Reception and legacy[edit]

In the middle of its serialization reviewer Kent Worcester called It's a Good Life, If You Don't Weaken "one of the very few essential exemplars of the potential of the medium".[15] It won Seth two Ignatz Awards in the award's inaugural ceremony in 1997: one for Outstanding Artist and another for Outstanding Graphic Novel or Collection.[25] In 1999 the book placed No. 52 on The Comics Journal‍ '​s "100 Best Comics of the 20th Century",[26] and in 2014 Rolling Stone ranked it No. 25 on its list of "50 Best Non-Superhero Graphic Novels".[27]

Seth followed It's a Good Life with the similarly nostalgic and melancholic Clyde Fans, which began serialization in the next issue of Palookaville in 1997; it has yet to finish, and during its serialization Seth has published a number of stand-alone books.[28] Seth has become one of the most respected cartoonists in Canada; his stature has come to rival that of Chester Brown's, and he has earned higher esteem in literary circles than more popular cartoonists such as Bryan Lee O'Malley.[29]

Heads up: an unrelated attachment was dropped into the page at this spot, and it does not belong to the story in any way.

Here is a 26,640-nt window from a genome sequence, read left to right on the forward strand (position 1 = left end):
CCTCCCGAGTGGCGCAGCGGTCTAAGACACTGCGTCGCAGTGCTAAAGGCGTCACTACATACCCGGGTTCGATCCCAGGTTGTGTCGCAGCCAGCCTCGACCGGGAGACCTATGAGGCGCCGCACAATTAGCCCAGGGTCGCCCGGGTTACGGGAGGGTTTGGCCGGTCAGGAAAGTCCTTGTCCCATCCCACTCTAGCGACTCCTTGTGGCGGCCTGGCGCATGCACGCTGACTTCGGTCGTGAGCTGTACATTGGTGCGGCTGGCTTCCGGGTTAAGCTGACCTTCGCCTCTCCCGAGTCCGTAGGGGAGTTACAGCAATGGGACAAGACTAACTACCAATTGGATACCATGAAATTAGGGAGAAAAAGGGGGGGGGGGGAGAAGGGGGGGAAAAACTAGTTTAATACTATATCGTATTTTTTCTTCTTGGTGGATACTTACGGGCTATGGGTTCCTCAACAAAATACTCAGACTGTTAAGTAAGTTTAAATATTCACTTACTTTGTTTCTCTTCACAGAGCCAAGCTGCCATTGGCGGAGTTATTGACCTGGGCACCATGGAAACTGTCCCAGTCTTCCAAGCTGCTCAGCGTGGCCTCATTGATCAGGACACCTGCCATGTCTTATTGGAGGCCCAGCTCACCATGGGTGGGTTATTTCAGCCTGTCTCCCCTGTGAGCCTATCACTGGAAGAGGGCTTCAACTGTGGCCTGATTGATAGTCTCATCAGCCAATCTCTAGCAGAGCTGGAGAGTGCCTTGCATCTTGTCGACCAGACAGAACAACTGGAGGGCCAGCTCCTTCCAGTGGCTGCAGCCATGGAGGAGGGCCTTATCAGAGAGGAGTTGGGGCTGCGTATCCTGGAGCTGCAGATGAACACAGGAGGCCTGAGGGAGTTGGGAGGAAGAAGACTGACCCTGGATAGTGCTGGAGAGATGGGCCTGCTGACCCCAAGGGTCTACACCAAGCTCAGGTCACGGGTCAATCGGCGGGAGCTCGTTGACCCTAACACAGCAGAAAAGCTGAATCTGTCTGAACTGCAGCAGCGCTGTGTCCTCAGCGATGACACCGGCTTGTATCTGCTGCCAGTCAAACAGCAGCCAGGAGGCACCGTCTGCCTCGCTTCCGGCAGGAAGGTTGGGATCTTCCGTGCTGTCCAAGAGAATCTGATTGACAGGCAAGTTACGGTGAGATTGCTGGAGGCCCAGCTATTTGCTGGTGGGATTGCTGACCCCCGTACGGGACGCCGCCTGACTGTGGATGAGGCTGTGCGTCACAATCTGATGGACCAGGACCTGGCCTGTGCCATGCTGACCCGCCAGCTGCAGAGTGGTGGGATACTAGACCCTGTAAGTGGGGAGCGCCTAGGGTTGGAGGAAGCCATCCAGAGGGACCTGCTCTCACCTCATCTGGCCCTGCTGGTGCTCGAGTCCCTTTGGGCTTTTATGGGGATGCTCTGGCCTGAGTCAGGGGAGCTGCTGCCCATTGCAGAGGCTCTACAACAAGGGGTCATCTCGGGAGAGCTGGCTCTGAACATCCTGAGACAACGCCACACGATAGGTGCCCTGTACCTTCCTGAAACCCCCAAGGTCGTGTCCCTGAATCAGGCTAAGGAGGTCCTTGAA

See also[edit]

References[edit]

  1. ^ a b Bongco 2000, p. 199.
  2. ^ Beaty 2011, pp. 248–250.
  3. ^ a b c d e f Thalheimer 2010, p. 319.
  4. ^ a b c d e f Postema 2014, p. 1570.
  5. ^ Beaty 2011, p. 252.
  6. ^ a b c d e Danytė 2009, p. 109.
  7. ^ a b Postema 2014, p. 1569.
  8. ^ Postema 2014, pp. 1569–1570.
  9. ^ Thalheimer 2010, p. 318.
  10. ^ Groth 1997, p. 6.
  11. ^ Marrone 2013, p. 62.
  12. ^ a b Marrone 2013, p. 99.
  13. ^ Marrone 2013, pp. 48–49.
  14. ^ Marrone 2013, pp. 52–53.
  15. ^ a b c Worcester 1995, p. 45.
  16. ^ Marrone 2013, p. 60.
  17. ^ Marrone 2013, p. 56.
  18. ^ Bongco 2000, p. 199–200.
  19. ^ Marrone 2013, p. 78.
  20. ^ a b Worcester 1995, p. 44.
  21. ^ Marrone 2013, pp. 78–79, 90–91.
  22. ^ Beaty 2011, pp. 254–255.
  23. ^ Beaty 2011, p. 254.
  24. ^ Beaty 2011, p. 255.
  25. ^ Thalheimer 2010, p. 318–319.
  26. ^ Thalheimer 2010, p. 320.
  27. ^ Gross 2014.
  28. ^ Marrone 2013, p. 13.
  29. ^ Marrone 2013, p. 15.

Works cited[edit]

Further reading[edit]

  • Mullins, Katie (Winter 2009). "Questioning Comics: Women and Autocritique in Seth's It's A Good Life, If You Don't Weaken". Canadian Literature (203): 11–27. 
  • Postema, Barbara (Fall 2004). "Memories That Don't Weaken: Seth and Walter Benjamin". International Journal of Comic Art 16 (1): 266–272.